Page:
Farce is a classic comedy form employing extreme exaggeration, improbable incidents, and, often, a very rapid pace with slapstick physical elements, so that the viewer doesn’t get a chance to think too much between laughs. Believability of incident is cast to the winds and suspension of disbelief is assumed, in favor of piercing the pompous with the accuracy of the barbs. It is a perilous form; if comedy is always more difficult to create than drama, farce is yet more elusive than ordinary comedy. It requires perceptivity, impeccable timing, and a ready store of wit if it is not to sink of its own silliness.
The Dinner Game arrives from France armed with Cesar (French Academy) awards and the reputation of its writer/director, Francis Verber, who has made a career out of his participation in multiple versions of La Cage aux Folles and a bunch of lesser comedies. Interestingly, four of Veber’s other French comedy films were remade in English language versions, indicating a perception in Hollywood that foreign language comedy may present difficulties due to language and cultural differences. If titles like The Toy, Pure Luck, Father’s Day and Three Fugitives bring you joyful memories of carefree laughter, then maybe you will enjoy The Dinner Game. (As it turns out, The Dinner Game will be remade in an English language version, too, with the unfortunate title, Dinner for Schmucks. Alas, vulgarity knows no international boundaries.)
The premise here is that a group of wealthy friends periodically throw an "idiot dinner," a party to which each must bring the most boring or stupid guest he can find, competing to see who can find the most foolish idiot. The concept is discomforting, rooted as it is in an attitude of arrogant superiority, but this is farce, and supposedly the perpetrators are to be hoisted on the petard of their insensitivity. (Sadly, we are told that the idea was inspired by a real-life game played in Paris.)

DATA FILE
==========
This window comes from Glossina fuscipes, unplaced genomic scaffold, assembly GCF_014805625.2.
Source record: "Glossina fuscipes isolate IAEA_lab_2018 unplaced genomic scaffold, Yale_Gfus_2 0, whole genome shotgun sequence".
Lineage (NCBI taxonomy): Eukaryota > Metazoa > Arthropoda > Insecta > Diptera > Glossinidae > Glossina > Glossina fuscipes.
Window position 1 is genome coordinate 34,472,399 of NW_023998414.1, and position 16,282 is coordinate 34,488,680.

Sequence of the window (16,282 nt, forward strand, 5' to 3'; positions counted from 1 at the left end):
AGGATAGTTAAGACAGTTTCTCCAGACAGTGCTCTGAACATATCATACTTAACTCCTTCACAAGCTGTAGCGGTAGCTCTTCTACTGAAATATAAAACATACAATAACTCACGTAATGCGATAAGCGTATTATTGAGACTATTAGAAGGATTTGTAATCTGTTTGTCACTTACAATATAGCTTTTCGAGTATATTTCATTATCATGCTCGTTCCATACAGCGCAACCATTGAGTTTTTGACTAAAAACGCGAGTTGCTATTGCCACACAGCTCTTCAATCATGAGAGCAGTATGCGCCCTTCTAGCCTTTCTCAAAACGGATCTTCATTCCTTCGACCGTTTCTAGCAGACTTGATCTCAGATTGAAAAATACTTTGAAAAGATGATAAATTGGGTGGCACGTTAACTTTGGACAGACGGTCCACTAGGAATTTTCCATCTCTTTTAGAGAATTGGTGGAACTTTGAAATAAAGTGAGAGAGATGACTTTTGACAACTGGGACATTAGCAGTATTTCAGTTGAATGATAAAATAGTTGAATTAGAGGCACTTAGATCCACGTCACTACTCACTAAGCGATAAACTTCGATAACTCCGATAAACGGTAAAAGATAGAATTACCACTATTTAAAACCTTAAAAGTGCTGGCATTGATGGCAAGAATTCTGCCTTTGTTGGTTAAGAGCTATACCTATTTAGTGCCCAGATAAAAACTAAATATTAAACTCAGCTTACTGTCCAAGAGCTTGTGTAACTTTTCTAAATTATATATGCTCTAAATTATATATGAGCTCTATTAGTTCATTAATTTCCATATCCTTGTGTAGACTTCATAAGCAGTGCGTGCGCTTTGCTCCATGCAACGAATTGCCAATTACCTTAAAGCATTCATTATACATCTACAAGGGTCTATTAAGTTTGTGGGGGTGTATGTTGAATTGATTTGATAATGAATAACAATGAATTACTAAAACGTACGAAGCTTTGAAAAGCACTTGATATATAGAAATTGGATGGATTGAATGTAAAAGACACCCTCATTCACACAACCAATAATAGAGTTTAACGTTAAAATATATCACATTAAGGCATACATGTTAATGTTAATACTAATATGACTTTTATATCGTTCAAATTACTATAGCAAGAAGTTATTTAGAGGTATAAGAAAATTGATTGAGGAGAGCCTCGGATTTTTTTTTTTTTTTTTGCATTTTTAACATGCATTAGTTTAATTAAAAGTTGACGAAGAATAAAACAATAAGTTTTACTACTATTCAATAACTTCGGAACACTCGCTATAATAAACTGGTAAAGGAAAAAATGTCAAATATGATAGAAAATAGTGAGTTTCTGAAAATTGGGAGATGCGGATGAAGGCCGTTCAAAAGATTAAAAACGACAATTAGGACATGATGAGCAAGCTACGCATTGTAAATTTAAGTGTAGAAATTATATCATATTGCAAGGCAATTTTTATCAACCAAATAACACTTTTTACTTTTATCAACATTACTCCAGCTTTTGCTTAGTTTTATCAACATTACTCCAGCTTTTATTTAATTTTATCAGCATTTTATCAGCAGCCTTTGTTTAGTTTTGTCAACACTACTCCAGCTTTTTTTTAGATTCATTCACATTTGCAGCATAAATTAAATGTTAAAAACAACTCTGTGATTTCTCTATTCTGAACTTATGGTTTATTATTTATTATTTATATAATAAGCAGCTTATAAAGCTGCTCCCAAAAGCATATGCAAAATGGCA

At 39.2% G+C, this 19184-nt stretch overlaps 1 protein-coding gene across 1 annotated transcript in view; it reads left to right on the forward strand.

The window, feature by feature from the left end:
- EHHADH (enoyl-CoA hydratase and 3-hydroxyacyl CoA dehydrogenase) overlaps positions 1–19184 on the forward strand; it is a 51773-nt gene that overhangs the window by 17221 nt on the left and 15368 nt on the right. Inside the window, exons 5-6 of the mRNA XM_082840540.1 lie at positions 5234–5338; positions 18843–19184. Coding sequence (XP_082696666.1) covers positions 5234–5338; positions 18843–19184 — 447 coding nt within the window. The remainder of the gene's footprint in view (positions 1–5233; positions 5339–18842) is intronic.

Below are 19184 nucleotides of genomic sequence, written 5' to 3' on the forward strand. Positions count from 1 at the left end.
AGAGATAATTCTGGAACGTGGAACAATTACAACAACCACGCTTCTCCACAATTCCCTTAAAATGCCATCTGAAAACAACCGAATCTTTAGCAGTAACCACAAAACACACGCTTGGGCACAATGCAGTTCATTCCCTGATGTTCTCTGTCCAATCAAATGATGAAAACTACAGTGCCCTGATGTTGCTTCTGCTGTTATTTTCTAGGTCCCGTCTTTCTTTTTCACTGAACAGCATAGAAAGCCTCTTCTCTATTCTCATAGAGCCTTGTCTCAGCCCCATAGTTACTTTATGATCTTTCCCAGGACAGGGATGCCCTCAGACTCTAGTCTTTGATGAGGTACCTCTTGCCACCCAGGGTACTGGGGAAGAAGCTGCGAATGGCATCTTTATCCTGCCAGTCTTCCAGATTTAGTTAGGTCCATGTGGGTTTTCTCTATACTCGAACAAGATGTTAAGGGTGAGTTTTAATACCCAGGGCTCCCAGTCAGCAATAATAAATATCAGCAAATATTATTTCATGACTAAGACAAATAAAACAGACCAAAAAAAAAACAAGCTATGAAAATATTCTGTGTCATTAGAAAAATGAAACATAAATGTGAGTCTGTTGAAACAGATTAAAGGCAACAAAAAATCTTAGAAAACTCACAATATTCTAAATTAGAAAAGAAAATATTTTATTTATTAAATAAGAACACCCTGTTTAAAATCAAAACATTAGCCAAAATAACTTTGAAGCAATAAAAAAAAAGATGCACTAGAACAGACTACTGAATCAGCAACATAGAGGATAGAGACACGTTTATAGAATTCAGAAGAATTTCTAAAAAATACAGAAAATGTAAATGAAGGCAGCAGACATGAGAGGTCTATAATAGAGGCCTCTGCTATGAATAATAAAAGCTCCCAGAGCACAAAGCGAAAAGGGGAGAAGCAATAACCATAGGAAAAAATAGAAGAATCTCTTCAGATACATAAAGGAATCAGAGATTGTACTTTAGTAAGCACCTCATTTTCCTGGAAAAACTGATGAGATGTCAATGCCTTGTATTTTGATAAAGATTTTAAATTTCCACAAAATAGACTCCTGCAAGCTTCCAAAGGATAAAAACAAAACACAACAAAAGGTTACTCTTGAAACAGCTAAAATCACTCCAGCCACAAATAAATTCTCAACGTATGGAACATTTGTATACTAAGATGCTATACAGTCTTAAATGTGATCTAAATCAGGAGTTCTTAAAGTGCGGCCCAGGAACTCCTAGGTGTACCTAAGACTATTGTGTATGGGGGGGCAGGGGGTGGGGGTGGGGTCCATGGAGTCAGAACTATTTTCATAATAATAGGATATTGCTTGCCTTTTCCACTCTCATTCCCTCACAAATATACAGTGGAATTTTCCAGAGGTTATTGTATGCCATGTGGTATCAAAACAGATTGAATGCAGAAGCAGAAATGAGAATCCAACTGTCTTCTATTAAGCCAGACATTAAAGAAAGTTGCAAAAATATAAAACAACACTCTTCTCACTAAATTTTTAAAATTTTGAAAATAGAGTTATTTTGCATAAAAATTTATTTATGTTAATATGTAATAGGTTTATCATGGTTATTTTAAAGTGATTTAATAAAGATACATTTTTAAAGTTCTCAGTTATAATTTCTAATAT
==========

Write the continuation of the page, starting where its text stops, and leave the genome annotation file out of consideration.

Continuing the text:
As it turns out, the premise is merely a plot device to bring together Brochant (Thierry Lhermitte), a publisher, and the "idiot" he has found to bring to the nights’ revelry, Pignon (Jacques Villeret), a government accountant whose hobby is building matchstick models: the Eiffel Tower, the Concorde, the Golden Gate Bridge. Brochant throws his back out and they never do go to the party, which may or may not have made a better movie.
Pignon, at Brochant’s elegant apartment, proceeds to involve Brochant in a mildly outrageous series of complications with his wife (who has just left him), his mistress, his best friend, and a tax inspector (Daniel Prevost). The incidents are silly, errors compounding errors, appropriate to the farce form. Brochant is mean and dismissive towards Pignon, which is built into the premise as well . He’s an utterly unlikeable fellow. And Pignon turns out to be the only character in the film of any complexity and interest, the only one who is likeable – he’s sensitive and smarter than he appears, though, in the end, he is still an idiot. It all fits according to the farce schema.
Trouble is, it just isn’t funny enough. There are some laughs, but not enough to sustain interest – even for the movie’s relatively short 82 minutes. The targets are the obvious ones, the turnabouts are fairly predictable, the wit is thin. As a result, there are too many stretches that induce more yawns than giggles.
The film is based on a play; the screenplay and director make little effort to "open it up." Almost the whole time you are in that lovely, but confining apartment, just as it must have looked on the stage of a theater. All too often that brings in the telephone as the means of communication, as the tool to keep the plot moving forward.
If the film has one genuinely redeeming quality, it is in the performance of Jacques Villeret. Villeret creates a warm, sympathetic, and very human fool and he has the timing down to a tee. With a bald pate and frizzy side hair, his face has the plasticity of silly putty, changing expression and mood instantly to reflect the quickly unfolding chain of events. Just when he has demonstrated some cleverness, when a certain glow of having done something right lights up his face, he inevitably messes it up and torpedoes his own accomplishment and the face falls, like a collapsed souffle. An idiot, indeed, but a lovable one – and a splendid performance.